Calling it a 15-round fight, Atlanta Mayor Kasim Reed said he thinks Uber will eventually force taxi companies to alter their business model. Reed told The Atlantic, “In the interim, they’re going to flat out fight it out … because the taxicab industry is so old and staid and never had real competition, and now it’s being forced to innovate.”

The only reservation Reed seemed to express about Uber is its rapid growth and the question of where the company, and its quality, will be a few years down the road. 

New Orleans Mayor Mitch Landrieu echoed similar concerns about the company’s political skills, but called Uber’s business model superior to taxi companies. Continue reading

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Filed under car sharing, cars, cities, Driving, laws, ride sharing, Uncategorized

Vegas, Baby: Could Sin City Become A Transit Model?

By Micheline Maynard

If you’ve been to Las Vegas, it’s likely that you’re not thinking about transportation. You’re looking at neon signs, hearing the jangle of slot machines, or watching an elaborate show. dentist-las-vegas-nv21

Yet, The Atlantic Cities reports that Vegas might wind up being a major laboratory for the future of car ownership. Specifically, the idea comes from Project 100, which has been launched by Tony Hsieh, the chief executive of Zappos, the online shoe retailer that is based downtown.

Project 100’s name derives from the quantity of vehicles it plans to offer, according to Cities: “100 Tesla S sedans equipped with professional drivers (a la Uber), 100 short-range electric vehicles you drive yourself (e.g. Zipcar or Car2go), 100 bicycles for sharing, and shuttles with 100 stops across the area. At launch, however, the service will be much smaller. No drivers, no shuttles — only a trolley car on an infinite loop and a handful of Teslas rentable by the minute or hour.”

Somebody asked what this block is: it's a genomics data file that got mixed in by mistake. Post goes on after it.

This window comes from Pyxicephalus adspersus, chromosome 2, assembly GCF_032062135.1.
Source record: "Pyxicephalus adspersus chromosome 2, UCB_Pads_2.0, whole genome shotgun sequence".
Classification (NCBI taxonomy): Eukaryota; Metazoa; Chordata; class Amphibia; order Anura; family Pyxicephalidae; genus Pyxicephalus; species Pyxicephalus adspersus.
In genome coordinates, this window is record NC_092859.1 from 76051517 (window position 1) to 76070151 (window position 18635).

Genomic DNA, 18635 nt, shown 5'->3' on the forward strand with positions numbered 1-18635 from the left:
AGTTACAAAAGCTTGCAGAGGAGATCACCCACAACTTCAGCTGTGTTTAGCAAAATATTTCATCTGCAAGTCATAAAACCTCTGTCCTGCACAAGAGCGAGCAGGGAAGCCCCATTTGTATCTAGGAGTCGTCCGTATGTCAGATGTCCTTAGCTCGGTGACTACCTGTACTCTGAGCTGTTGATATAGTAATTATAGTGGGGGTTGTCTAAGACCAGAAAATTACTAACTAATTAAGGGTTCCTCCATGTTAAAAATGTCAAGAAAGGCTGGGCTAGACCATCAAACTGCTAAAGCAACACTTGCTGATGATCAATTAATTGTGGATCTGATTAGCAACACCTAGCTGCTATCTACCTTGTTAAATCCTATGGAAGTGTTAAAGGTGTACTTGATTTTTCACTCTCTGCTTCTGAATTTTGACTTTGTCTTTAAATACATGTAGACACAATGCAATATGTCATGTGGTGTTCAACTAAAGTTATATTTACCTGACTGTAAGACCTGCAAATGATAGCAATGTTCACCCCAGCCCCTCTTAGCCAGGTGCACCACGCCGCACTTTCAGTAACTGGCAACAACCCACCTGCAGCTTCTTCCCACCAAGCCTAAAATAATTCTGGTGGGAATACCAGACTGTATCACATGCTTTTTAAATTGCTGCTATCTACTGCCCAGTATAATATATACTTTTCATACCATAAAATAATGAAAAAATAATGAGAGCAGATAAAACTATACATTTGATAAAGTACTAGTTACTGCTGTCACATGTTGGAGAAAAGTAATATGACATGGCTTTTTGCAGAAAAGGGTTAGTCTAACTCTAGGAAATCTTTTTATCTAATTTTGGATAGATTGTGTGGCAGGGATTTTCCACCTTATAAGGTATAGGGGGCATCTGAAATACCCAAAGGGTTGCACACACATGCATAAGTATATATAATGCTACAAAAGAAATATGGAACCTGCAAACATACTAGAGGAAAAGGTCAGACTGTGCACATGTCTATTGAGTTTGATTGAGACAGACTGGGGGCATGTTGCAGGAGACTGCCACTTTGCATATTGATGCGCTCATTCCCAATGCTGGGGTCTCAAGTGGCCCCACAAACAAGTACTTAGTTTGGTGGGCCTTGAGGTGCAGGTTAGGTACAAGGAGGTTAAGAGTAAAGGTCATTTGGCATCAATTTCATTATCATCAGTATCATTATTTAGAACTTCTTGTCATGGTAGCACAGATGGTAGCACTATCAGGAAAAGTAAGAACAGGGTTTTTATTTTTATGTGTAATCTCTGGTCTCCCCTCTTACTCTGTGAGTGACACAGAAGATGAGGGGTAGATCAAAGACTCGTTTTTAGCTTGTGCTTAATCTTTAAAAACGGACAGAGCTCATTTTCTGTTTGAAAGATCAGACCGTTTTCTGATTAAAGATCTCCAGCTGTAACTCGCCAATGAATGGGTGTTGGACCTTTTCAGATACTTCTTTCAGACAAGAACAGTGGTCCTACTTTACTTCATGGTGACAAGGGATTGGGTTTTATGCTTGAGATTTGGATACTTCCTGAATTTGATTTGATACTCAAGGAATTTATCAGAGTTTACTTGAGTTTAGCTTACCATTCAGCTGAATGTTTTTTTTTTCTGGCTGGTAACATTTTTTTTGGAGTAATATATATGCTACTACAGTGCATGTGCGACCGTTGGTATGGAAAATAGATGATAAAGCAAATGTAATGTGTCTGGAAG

While apparently a first for America, something like it has been tried in Germany. Continue reading

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Filed under bike sharing, car sharing, cars, cities, urban planning

Is It The Weather, Or Is It Just Us

Car makers insist that the polar vortices of early 2014 are the main reason domestic sales are down from 2013 levels

By Frederick Meier

2013 was a recovery year for the automotive industry in North America.  Improvements in housing markets and pent-up consumer demand had Americans buying more cars than they had since the beginning of the recession.  But it was a trend that began to slow down in the fall, and really decelerated in December, as fierce winter weather pushed potential buyers indoors, and off of showroom floors.

This past January, Americans bought slightly more than 1 million vehicles. That was about 32,000 fewer than in January 2013, for the first year-over-year monthly sales drop since August of 2010, according to Ward’s Automotive.  Ford and GM both failed to hit their sales targets in January. Both blamed the weather; and both expressed confidence that, once the snow cleared, we would be seeing a car-hungry market making up for lost time.

But the frigid weather affecting most of the country continued long into February.

And observers of the auto market continued to blame the weather, even while executives from several of the ailing auto dealer networks quietly retired amid rumors that the shake ups were actually in response to dwindling sales.

Now, with February sales figures coming this week, the industry will get a snapshot of whether slower sales can be blamed on the weather — or whether they can be blamed on us.

Some analysts are expressing optimism over the February performance.

J.D. Power and Associates contends that sales picked up in the last week of the month, while Cars.com predicted that new-vehicle sales would rise 1.1 percent year-over-year to 1.2 million units, and an estimated 15.4 million seasonally adjusted annual rate (SAAR).

If this turns out to be true, these numbers would reflect the highest sales for the month since February 2008.

But, analysts overshot the mark in January, somehow missing the fact that consumers were more concerned about getting out of their driveways than putting new cars on them.

Stay tuned for more this week about U.S. auto sales, and how they reflect changing attitudes among American drivers.